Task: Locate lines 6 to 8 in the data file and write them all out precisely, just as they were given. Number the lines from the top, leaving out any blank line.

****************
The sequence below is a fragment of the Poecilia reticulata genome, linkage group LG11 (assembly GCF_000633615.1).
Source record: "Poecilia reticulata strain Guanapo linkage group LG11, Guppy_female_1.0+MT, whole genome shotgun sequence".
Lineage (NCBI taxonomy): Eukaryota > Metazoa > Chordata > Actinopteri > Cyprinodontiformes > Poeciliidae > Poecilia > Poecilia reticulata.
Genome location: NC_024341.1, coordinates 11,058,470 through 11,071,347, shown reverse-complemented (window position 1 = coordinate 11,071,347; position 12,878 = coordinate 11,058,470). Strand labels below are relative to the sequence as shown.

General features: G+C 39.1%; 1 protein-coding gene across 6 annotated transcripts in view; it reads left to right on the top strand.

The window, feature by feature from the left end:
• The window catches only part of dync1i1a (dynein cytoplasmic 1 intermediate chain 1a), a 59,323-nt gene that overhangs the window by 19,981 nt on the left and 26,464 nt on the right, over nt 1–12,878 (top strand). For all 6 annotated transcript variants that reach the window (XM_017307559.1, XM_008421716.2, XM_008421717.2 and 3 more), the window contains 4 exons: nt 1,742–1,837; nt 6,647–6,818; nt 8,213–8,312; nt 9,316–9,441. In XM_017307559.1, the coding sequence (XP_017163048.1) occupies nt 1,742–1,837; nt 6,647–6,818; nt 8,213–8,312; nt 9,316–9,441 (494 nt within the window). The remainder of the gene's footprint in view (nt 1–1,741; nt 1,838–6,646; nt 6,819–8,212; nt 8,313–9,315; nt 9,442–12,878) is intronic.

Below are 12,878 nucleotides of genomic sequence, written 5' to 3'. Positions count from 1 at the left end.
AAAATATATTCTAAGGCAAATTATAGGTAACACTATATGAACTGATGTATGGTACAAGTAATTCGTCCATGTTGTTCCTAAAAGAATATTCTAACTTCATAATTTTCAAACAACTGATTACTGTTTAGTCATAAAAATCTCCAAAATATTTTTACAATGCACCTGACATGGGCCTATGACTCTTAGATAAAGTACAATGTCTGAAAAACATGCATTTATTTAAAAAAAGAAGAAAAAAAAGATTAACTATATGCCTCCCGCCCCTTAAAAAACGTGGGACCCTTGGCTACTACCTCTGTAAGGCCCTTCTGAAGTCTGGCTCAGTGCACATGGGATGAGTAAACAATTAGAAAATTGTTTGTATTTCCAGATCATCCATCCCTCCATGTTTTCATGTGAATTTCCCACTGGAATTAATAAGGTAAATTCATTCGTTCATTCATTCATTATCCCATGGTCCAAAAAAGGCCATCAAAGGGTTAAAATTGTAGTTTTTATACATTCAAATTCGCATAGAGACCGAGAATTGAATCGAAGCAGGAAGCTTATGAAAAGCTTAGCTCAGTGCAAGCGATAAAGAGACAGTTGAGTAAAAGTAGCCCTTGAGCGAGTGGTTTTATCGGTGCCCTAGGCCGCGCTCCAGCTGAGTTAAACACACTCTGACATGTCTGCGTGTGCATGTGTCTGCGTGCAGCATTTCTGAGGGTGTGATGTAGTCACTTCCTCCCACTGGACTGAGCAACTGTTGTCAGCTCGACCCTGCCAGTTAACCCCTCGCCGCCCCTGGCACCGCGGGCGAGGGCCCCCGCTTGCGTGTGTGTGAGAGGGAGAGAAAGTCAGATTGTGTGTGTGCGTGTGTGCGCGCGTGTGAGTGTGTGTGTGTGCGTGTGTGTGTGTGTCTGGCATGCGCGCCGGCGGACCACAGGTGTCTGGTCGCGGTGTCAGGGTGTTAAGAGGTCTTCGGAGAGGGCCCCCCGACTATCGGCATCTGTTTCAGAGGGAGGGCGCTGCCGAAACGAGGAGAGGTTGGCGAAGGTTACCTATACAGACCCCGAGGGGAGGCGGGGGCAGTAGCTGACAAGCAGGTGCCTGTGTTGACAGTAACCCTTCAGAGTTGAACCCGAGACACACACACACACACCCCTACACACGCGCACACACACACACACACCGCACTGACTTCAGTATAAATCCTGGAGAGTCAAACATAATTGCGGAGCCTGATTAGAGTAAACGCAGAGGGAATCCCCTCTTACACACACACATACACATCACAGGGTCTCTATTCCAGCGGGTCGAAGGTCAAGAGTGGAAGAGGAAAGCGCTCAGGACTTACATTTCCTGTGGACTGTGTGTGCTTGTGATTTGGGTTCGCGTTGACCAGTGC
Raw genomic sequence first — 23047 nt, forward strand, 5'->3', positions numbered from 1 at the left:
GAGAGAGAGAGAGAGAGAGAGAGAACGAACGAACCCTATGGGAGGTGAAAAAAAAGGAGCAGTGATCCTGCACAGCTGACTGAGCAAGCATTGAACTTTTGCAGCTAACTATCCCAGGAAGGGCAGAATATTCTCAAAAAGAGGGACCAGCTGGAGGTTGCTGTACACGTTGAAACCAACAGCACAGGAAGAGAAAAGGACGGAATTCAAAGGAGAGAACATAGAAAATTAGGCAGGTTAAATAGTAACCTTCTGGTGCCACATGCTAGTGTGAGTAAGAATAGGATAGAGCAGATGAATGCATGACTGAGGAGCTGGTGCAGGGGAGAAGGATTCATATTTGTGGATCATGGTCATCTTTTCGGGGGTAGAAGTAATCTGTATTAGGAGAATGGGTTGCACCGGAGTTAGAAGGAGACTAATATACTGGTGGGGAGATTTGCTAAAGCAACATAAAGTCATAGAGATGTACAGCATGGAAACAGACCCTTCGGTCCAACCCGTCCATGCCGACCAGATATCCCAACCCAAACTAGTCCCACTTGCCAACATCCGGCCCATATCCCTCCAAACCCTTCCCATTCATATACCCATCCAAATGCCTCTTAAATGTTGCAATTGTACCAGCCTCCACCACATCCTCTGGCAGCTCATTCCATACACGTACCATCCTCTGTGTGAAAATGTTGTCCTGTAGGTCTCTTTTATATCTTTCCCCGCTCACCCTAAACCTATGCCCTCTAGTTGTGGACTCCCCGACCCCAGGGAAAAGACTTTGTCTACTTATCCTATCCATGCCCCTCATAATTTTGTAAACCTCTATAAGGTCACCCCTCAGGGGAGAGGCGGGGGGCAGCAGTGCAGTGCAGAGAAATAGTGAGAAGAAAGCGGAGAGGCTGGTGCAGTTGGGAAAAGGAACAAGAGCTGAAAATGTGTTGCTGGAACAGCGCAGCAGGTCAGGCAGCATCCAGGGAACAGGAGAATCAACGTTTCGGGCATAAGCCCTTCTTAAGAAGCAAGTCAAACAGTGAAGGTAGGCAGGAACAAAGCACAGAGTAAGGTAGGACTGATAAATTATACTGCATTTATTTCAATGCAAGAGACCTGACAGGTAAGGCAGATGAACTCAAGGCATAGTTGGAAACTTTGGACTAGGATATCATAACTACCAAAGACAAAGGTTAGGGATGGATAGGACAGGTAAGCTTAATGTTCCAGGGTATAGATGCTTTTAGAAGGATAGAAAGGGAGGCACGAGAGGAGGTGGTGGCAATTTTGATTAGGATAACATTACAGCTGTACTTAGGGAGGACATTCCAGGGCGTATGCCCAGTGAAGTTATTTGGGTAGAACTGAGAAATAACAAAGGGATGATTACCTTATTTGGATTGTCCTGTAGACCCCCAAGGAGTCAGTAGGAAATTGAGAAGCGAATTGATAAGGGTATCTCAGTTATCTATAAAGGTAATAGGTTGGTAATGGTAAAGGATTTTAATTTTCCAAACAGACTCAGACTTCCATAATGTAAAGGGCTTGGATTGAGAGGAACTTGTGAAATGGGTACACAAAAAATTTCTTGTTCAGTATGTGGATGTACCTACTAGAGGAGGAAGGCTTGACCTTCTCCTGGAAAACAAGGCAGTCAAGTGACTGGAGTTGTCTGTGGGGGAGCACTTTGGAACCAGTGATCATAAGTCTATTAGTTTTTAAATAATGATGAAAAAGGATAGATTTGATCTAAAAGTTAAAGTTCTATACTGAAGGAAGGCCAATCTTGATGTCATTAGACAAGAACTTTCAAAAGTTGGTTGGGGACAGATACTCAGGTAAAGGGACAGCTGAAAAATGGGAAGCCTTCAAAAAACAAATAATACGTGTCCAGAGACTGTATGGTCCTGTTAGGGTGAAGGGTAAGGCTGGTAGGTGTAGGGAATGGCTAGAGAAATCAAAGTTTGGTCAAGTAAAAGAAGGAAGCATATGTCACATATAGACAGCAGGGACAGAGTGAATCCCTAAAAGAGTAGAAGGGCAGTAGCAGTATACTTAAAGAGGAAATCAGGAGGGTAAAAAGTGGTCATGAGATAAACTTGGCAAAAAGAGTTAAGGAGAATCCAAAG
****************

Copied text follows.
The window, feature by feature from the left end:
• The window catches only part of dync1i1a (dynein cytoplasmic 1 intermediate chain 1a), a 59,323-nt gene that overhangs the window by 19,981 nt on the left and 26,464 nt on the right, over nt 1–12,878 (top strand). For all 6 annotated transcript variants that reach the window (XM_017307559.1, XM_008421716.2, XM_008421717.2 and 3 more), the window contains 4 exons: nt 1,742–1,837; nt 6,647–6,818; nt 8,213–8,312; nt 9,316–9,441. In XM_017307559.1, the coding sequence (XP_017163048.1) occupies nt 1,742–1,837; nt 6,647–6,818; nt 8,213–8,312; nt 9,316–9,441 (494 nt within the window). The remainder of the gene's footprint in view (nt 1–1,741; nt 1,838–6,646; nt 6,819–8,212; nt 8,313–9,315; nt 9,442–12,878) is intronic.

Below are 12,878 nucleotides of genomic sequence, written 5' to 3'. Positions count from 1 at the left end.